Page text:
I have always been a lover of dance. I was the one who borrowed dvds of ballet performances from the library to watch on the weekends, the first to sign up for dances bretonnes at the lycée and the quickest to pick up the steps, the one who hunted for the Fest Noz fliers, and the one who calls up the others for Sunday night salsa at Havanna. I especially love the kinds of dances that require you to understand something about how they work and how one works with another in order to dance them well (as opposed to individual freestyle jiggling such as can be found in hip-hop).
I took up salsa this past year by chance. I was invited to a salsa club only five minutes away from my flat back in December, and from then on, I used to go fairly regularly and it has become a part of my life.
Which was why I decided to venture out into the big valley of silicon last Thursday evening to try out salsa on my home turf.
At Alberto’s in Mountain View, on Thursday nights, they have a beginner’s class followed by an intermediate class and a dance party, all for the same $10 entrance fee. There was an incredible number of people, and I was surprised by the factor of men outnumbering the women. There was no need for a partner; the women made up an inner circle and the men fought their way in to dance each time the instructor cried ‘switch!’
Still, I couldn’t help but notice a few things:
In France, when my friend and I would go out dancing, we always tried to maintain the ‘three-dance’ policy, which stated that one should not dance more than three times with the same guy. The consequences of breaking this rule usually fall along the lines of the guy trying to buy you a drink and shouting over the din, “whaddya say we get outta here?”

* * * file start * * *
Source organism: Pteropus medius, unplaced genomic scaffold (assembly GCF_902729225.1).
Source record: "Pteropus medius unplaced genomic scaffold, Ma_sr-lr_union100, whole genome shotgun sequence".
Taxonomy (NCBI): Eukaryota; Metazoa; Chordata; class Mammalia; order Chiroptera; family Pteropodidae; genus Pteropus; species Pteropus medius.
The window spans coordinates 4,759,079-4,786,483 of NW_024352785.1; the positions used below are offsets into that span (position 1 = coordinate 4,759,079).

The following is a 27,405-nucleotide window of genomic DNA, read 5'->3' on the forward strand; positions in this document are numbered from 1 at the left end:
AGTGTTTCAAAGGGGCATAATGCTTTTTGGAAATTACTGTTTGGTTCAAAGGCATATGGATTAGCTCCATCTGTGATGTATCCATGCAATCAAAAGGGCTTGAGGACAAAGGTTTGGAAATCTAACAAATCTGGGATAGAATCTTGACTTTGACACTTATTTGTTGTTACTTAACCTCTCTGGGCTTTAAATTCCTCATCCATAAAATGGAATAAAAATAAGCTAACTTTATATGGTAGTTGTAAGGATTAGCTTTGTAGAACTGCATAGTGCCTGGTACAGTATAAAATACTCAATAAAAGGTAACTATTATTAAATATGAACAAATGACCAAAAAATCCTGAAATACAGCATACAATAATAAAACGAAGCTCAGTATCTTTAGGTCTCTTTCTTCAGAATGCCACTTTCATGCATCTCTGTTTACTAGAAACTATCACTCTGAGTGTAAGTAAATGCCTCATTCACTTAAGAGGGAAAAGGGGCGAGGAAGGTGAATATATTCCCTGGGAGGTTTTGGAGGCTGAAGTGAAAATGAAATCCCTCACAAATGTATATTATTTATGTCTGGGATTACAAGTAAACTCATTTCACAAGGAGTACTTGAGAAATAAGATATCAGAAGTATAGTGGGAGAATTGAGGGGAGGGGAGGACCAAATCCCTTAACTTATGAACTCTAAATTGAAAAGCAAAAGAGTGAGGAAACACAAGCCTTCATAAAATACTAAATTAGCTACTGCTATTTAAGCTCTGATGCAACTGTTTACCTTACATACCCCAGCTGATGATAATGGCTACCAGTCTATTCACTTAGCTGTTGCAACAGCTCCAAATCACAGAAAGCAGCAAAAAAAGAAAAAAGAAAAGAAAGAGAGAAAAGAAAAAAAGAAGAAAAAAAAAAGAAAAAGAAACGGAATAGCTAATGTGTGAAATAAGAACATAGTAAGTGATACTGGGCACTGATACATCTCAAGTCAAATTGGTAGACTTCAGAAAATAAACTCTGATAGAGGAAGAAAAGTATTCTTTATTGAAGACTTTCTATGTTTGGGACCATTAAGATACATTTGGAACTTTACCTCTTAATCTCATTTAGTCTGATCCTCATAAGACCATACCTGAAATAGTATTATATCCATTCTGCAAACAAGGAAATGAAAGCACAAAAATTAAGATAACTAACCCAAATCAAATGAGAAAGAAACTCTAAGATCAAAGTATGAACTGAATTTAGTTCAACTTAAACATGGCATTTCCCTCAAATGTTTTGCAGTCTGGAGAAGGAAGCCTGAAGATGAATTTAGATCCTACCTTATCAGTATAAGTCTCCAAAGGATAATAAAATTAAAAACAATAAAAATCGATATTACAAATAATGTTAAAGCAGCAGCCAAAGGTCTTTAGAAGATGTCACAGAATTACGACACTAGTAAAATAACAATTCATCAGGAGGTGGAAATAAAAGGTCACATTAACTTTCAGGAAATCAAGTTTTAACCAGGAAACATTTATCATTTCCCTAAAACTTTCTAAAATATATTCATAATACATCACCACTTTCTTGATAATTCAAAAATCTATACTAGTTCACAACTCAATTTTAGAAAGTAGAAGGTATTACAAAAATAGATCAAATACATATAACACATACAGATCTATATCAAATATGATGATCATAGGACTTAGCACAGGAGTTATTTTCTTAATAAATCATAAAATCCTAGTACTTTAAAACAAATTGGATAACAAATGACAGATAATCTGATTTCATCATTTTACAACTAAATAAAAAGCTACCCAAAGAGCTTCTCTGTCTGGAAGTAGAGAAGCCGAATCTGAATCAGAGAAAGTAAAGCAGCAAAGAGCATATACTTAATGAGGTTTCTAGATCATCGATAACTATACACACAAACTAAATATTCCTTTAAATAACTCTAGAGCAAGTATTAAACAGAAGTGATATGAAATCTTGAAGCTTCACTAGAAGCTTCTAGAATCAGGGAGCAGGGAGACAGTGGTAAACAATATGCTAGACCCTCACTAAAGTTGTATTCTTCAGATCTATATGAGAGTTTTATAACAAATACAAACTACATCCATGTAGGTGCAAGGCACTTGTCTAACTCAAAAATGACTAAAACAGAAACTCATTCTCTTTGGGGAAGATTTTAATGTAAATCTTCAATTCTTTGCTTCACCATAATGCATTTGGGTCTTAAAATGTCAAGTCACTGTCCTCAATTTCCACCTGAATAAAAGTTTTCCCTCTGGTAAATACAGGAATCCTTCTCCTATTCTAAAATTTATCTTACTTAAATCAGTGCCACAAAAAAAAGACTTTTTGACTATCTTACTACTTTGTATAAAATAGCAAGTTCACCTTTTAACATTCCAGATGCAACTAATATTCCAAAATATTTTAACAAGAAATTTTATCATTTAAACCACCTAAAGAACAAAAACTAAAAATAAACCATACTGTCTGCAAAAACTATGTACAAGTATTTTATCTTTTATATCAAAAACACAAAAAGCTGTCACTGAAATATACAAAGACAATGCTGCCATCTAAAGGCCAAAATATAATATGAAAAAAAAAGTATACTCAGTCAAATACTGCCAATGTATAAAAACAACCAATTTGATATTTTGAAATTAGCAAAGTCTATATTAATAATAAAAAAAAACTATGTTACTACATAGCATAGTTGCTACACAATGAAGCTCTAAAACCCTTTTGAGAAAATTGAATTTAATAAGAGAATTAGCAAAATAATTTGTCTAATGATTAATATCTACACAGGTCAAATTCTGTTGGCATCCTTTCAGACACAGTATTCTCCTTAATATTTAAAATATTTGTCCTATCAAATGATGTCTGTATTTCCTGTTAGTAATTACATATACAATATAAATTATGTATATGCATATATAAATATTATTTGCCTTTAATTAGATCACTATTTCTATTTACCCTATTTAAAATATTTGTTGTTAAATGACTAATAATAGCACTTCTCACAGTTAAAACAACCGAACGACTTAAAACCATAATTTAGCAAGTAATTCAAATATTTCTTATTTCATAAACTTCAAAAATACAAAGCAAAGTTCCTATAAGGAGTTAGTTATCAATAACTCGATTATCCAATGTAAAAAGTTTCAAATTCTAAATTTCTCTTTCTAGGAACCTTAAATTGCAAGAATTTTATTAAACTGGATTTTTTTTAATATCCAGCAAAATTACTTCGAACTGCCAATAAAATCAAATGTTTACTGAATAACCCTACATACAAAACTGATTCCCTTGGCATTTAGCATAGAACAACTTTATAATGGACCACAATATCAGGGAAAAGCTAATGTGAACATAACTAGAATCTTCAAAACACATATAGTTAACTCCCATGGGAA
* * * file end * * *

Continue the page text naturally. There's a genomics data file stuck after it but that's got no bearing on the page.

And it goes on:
In Germany, you never dance more than three times with a guy in the same set (in a row), but you may dance again with him later in the evening without fear of being hit on. But you should never dance only once with a guy if you enjoy it: leaving the guy (or him leaving you) after one dance means that the dancing was terrible for one or both of you, and you will probably not be asked again. Also, it is best not to ask a guy to dance unless you have seen him dance before. This is because you run the risk of his saying yes only to hit on you, and wind up looking like idiots on the dance floor because he really has no idea what he is doing.
In the East Bay, you may ask a guy (which seems to be the best strategy) if he does not ask you, but you only dance once in a set. You can dance with him again during the evening, but here, the three-dance rule applies. It is also quite nice to dance in California as we have smoke-free bars, which makes it a lot less sleazy and you don’t have to go home with cigarette-scented hair.
In two weeks I will drive down to San Diego for their first annual salsa festival, and I am looking forward to it, armed as I am now with these little hints.